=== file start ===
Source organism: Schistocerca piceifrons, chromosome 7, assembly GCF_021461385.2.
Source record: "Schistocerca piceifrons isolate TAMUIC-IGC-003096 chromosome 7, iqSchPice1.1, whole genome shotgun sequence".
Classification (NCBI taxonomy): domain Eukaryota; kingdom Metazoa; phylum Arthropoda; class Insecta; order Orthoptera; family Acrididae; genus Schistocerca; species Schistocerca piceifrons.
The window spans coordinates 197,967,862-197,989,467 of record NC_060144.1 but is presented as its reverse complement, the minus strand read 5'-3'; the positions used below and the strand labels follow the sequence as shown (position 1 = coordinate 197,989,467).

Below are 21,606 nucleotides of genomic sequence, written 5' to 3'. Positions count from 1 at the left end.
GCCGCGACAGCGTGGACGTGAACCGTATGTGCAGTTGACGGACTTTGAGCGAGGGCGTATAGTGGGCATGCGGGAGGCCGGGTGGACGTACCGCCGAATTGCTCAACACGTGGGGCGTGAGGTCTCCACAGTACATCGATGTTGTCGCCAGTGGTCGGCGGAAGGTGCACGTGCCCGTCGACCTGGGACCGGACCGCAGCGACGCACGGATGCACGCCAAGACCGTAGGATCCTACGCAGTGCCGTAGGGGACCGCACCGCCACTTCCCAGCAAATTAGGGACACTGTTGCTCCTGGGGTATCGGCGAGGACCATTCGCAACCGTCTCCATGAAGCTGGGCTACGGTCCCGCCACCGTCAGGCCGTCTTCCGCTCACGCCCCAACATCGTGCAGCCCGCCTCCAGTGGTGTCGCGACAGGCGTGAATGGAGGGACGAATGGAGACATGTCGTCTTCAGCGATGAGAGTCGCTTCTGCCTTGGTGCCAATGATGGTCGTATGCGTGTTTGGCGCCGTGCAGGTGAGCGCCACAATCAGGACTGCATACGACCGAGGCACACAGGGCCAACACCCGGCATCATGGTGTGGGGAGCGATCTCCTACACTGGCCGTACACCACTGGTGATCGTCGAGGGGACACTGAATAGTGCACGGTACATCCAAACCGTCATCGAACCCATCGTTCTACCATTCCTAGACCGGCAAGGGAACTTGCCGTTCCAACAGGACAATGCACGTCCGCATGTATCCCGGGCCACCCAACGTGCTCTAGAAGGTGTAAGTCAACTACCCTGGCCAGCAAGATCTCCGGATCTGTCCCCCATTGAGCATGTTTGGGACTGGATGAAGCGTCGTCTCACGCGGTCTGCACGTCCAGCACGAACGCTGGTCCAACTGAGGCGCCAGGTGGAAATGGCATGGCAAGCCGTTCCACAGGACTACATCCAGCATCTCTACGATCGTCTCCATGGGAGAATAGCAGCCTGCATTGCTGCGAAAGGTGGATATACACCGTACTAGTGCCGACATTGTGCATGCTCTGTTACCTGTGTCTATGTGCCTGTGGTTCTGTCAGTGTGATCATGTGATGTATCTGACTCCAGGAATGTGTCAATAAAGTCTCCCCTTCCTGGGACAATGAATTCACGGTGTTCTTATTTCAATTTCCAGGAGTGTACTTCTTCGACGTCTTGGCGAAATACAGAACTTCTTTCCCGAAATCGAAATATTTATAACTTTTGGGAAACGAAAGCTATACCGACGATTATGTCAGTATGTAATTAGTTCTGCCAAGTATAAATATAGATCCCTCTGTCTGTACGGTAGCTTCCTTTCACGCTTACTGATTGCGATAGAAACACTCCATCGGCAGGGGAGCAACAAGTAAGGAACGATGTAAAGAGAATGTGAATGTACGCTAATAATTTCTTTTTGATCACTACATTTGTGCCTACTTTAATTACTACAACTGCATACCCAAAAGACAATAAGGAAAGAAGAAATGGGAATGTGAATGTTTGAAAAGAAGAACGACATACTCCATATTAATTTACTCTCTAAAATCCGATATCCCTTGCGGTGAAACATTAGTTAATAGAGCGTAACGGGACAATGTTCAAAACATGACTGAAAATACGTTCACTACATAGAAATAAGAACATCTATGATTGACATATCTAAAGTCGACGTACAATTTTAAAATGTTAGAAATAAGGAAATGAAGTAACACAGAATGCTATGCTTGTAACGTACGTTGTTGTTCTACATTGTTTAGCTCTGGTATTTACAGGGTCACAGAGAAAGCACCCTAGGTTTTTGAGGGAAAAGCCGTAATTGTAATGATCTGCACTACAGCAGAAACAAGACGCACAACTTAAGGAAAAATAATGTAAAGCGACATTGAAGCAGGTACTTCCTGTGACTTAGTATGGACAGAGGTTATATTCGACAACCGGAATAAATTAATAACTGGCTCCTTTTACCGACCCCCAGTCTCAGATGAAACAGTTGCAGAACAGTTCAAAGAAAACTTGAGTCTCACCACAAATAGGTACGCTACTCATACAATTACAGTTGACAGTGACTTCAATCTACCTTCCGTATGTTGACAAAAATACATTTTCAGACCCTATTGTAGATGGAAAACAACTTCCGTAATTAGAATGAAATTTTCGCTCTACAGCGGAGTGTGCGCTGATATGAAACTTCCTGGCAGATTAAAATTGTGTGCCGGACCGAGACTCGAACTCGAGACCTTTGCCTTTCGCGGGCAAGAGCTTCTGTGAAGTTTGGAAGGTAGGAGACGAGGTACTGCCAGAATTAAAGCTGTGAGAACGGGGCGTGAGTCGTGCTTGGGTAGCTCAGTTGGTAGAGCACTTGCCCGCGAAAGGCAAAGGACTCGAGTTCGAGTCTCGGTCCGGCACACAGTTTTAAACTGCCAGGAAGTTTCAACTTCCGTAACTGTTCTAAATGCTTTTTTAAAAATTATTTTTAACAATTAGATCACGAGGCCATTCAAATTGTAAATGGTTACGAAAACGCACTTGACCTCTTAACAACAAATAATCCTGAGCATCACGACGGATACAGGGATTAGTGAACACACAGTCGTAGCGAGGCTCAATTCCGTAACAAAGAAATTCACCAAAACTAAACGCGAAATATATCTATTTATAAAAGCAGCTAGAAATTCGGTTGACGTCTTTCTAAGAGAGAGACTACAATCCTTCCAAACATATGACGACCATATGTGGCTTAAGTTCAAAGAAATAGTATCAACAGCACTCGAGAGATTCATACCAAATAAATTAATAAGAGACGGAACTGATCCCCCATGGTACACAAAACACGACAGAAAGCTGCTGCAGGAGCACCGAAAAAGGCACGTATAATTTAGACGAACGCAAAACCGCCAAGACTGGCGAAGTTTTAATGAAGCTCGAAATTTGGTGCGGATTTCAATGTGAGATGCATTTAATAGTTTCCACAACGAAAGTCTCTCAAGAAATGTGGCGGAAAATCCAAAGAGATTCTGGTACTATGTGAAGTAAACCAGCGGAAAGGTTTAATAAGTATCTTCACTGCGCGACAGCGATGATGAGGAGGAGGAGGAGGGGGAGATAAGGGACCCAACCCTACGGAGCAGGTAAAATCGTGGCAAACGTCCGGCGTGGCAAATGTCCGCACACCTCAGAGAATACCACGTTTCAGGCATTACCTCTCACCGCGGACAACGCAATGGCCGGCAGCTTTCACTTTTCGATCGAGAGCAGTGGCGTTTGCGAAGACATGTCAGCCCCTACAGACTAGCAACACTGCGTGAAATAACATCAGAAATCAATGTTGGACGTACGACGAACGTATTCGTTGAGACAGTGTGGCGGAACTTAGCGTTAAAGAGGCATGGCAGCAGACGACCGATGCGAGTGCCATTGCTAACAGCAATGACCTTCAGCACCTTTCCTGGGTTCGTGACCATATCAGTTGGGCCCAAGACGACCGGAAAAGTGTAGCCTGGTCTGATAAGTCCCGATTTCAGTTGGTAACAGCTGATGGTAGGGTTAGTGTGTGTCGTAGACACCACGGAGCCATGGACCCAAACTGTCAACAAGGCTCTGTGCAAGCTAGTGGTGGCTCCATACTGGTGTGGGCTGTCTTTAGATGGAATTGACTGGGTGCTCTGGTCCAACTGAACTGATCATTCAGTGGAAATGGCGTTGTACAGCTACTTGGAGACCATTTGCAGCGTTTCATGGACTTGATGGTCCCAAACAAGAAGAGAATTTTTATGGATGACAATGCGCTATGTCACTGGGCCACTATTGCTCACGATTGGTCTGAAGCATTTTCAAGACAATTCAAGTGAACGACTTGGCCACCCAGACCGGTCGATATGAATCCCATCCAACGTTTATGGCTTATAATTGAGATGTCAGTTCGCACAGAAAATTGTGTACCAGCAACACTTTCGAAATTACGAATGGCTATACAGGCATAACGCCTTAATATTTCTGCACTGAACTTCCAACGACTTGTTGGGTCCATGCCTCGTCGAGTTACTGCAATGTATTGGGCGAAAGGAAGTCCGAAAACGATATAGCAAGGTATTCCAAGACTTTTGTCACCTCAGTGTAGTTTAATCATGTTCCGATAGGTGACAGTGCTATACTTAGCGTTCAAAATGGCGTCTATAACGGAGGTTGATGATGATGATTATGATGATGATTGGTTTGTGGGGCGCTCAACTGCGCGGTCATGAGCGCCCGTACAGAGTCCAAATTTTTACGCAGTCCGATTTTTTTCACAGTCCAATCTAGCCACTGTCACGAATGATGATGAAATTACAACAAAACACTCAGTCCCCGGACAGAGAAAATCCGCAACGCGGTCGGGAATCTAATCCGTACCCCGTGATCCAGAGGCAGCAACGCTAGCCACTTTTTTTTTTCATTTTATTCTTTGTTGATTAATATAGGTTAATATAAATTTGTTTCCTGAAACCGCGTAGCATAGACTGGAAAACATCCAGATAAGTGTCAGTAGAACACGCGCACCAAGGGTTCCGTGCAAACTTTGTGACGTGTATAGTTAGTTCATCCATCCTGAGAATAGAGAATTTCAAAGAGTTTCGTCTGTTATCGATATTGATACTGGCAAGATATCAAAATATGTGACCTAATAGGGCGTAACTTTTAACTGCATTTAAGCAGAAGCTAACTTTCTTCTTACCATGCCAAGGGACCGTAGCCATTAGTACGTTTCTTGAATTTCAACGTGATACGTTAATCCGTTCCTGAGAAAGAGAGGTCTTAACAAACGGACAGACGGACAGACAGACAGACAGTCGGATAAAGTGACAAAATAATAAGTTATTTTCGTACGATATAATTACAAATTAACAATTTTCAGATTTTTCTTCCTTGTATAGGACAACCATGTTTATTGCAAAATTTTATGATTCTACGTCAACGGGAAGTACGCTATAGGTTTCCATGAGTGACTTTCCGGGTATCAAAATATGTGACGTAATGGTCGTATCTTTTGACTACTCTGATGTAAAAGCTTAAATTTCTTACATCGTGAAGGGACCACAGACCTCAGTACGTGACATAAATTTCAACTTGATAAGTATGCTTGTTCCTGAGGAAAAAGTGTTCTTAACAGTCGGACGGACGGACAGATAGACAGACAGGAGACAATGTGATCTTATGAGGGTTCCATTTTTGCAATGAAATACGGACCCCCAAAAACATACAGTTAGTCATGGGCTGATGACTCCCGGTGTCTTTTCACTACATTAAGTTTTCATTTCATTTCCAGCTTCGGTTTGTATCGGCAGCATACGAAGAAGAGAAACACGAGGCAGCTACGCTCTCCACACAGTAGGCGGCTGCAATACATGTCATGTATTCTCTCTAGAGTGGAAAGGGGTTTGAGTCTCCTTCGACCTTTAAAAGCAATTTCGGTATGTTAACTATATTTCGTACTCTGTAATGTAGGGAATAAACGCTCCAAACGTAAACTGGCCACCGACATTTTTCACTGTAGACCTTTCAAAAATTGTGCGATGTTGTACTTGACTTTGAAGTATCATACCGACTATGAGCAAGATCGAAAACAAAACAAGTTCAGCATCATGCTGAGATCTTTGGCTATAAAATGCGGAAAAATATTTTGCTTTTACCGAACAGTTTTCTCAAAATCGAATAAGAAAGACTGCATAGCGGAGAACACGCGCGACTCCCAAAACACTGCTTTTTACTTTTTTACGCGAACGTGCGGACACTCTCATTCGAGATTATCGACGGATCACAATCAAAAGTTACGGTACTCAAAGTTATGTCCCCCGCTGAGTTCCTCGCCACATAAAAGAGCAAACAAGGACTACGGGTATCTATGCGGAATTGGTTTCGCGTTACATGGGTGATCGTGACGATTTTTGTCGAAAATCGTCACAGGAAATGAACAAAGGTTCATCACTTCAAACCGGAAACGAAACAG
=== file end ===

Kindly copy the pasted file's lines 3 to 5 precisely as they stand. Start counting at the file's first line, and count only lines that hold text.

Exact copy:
Classification (NCBI taxonomy): domain Eukaryota; kingdom Metazoa; phylum Arthropoda; class Insecta; order Orthoptera; family Acrididae; genus Schistocerca; species Schistocerca piceifrons.
The window spans coordinates 197,967,862-197,989,467 of record NC_060144.1 but is presented as its reverse complement, the minus strand read 5'-3'; the positions used below and the strand labels follow the sequence as shown (position 1 = coordinate 197,989,467).

Below are 21,606 nucleotides of genomic sequence, written 5' to 3'. Positions count from 1 at the left end.